Ma has all the trappings of yet another Blumhouse Productions low-budget treat, except for the pedigree of its cast. Octavia Spencer is an Oscar winner. Fellow Oscar-winner Allison Janney (the Michael Caine to Taylor's Christopher Nolan -- she's in all of his movies) as a veterinarian has maybe three lines in total, all of them barking at Ma to hurry up and shave that dog. Fast & Furious villain and live-action Gaston Luke Evans has a bit part as one of the kids' dads, who also gets the movie's most gruesome death. This basically means that all the performances in it are wonderful -- Spencer's dead eyes and small stature make her an extraordinarily chilling villain -- if somewhat distracting. Janney doesn't even get a gross death scene!
The most troubling reveal in Ma isn't when she finally goes full psycho on all those kids, but what comes before, when the abuse she suffered as a teen herself finally comes to the fore. When she was in high school, a popular group of kids, including the boy she had a crush on (Luke Evans' character), banded together to come up with a special form of humiliation: They would tempt her into a janitor's closet, making her believe she was about to give oral sex to her crush when in reality it was a completely different boy, and they'd wait outside the door to surprise her when she was done.
The best horror-comedies usually have a switch somewhere in the story that, when flipped, brings a more sober sense of reality to the proceedings, but this is nearly too much. Seeing what happened to her at the hands of her classmates almost makes her too sympathetic to root against, so the movie throws in some Munchausen by proxy to keep her firmly in the villain camp. (Her wheelchair-bound young daughter, revealed to be her daughter halfway through the film, is drugged and kept prisoner in the house upstairs, while all her other classmates party in Ma's basement.) Yes, she's suffered deeply, but look, she's still horrible because she's punishing an innocent child.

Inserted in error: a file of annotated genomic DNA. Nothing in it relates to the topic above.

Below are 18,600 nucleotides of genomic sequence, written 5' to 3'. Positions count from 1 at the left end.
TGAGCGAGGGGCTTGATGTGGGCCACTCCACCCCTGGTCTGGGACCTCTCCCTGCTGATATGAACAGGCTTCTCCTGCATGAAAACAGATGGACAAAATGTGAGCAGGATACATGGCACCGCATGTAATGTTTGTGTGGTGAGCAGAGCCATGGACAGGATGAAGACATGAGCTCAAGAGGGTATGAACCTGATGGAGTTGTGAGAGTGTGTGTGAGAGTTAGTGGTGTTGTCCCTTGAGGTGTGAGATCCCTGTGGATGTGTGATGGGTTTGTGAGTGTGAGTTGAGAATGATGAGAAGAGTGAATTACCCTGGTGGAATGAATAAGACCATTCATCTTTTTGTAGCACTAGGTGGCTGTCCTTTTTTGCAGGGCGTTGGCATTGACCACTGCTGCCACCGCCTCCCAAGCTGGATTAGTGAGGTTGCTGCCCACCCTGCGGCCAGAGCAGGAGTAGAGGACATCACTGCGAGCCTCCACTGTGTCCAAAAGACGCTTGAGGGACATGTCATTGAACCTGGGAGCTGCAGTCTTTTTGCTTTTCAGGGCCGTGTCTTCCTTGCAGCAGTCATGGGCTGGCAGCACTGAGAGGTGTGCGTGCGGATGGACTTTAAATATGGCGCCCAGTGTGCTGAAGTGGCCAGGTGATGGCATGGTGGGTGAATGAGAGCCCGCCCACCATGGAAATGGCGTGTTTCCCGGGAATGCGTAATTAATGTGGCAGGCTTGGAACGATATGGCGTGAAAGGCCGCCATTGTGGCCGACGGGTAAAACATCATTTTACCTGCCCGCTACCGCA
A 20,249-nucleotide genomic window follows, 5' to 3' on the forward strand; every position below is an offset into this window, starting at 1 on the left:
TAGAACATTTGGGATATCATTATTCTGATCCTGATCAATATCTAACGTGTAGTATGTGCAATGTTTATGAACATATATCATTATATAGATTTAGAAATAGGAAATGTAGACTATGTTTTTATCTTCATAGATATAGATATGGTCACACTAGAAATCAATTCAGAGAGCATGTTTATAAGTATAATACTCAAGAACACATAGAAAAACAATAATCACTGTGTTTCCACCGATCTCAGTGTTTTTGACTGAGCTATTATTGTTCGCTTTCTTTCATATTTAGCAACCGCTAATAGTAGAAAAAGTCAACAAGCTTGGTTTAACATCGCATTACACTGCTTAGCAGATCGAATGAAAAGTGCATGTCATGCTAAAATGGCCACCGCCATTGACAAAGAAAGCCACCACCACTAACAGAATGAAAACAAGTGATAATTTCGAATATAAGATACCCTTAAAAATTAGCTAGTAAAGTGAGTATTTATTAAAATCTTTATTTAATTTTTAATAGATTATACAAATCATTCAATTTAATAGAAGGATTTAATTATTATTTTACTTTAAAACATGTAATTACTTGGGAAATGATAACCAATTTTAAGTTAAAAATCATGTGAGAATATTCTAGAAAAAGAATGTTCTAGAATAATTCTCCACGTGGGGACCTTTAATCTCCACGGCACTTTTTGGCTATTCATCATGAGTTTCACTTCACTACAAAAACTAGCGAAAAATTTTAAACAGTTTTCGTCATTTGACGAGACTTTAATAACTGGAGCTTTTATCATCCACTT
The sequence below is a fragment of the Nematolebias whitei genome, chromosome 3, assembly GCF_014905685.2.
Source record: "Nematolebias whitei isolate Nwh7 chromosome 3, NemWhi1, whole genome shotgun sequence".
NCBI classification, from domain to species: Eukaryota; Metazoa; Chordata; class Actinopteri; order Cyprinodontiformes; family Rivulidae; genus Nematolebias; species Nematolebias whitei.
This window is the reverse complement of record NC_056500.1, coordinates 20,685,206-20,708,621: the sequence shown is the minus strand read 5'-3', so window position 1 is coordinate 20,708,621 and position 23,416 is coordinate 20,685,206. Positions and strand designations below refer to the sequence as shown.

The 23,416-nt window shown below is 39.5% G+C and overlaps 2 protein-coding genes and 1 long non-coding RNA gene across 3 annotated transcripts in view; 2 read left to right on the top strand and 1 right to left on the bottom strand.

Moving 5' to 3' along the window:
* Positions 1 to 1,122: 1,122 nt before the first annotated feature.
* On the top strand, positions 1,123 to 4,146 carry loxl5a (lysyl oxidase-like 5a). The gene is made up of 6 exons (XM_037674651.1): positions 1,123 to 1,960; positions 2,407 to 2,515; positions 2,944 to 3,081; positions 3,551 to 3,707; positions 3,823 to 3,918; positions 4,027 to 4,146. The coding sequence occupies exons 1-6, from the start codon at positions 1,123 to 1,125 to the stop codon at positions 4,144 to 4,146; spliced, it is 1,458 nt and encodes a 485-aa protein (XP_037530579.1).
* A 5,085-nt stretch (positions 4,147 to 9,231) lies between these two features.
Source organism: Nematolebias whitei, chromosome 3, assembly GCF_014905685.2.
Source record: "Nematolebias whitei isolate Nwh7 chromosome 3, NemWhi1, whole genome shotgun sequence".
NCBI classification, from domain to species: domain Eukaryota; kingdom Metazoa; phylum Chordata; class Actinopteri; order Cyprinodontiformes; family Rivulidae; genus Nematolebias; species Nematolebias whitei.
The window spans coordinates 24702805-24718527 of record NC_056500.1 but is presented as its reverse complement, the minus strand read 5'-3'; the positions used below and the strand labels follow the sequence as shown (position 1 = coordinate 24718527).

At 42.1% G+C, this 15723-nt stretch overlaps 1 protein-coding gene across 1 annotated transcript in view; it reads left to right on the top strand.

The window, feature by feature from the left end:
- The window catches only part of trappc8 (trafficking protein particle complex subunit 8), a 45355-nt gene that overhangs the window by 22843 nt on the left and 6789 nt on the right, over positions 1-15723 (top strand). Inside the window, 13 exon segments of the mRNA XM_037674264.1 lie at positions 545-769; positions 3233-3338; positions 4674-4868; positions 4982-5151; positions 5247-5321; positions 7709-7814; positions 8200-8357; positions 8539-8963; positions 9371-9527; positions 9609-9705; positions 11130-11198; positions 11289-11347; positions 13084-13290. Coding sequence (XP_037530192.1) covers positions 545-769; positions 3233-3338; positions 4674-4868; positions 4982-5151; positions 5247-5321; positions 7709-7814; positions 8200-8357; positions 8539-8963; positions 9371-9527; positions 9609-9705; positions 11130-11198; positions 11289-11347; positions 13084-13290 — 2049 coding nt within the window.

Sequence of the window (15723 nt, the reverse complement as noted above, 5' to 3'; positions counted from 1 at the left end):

The violence, when Ma finally gets around to it, is particularly horrible, which seems at odds with the altogether ridiculous and silly tone the movie strikes for about 90% of its runtime. Taylor can't find his thesis, which is ultimately the thing that keeps his movie just shy of greatness. He's already fielded questions about his movie's odd ignorance of its racial undertones (at one point, Ma paints another black character's face white, saying, "There's only room for one of us"), insisting that that was never part of its design. Octavia Spencer just happens to be the lead. Because Taylor's not about to delve into any deeper issues here, Ma is fun, it's shocking, but it's also weirdly forgettable, which is not something I thought I'd say about a movie with a flash of nearly an entire penis, a scene where a character gets her mouth sewn shut, and another where someone's abs are sizzled by a white-hot clothing iron.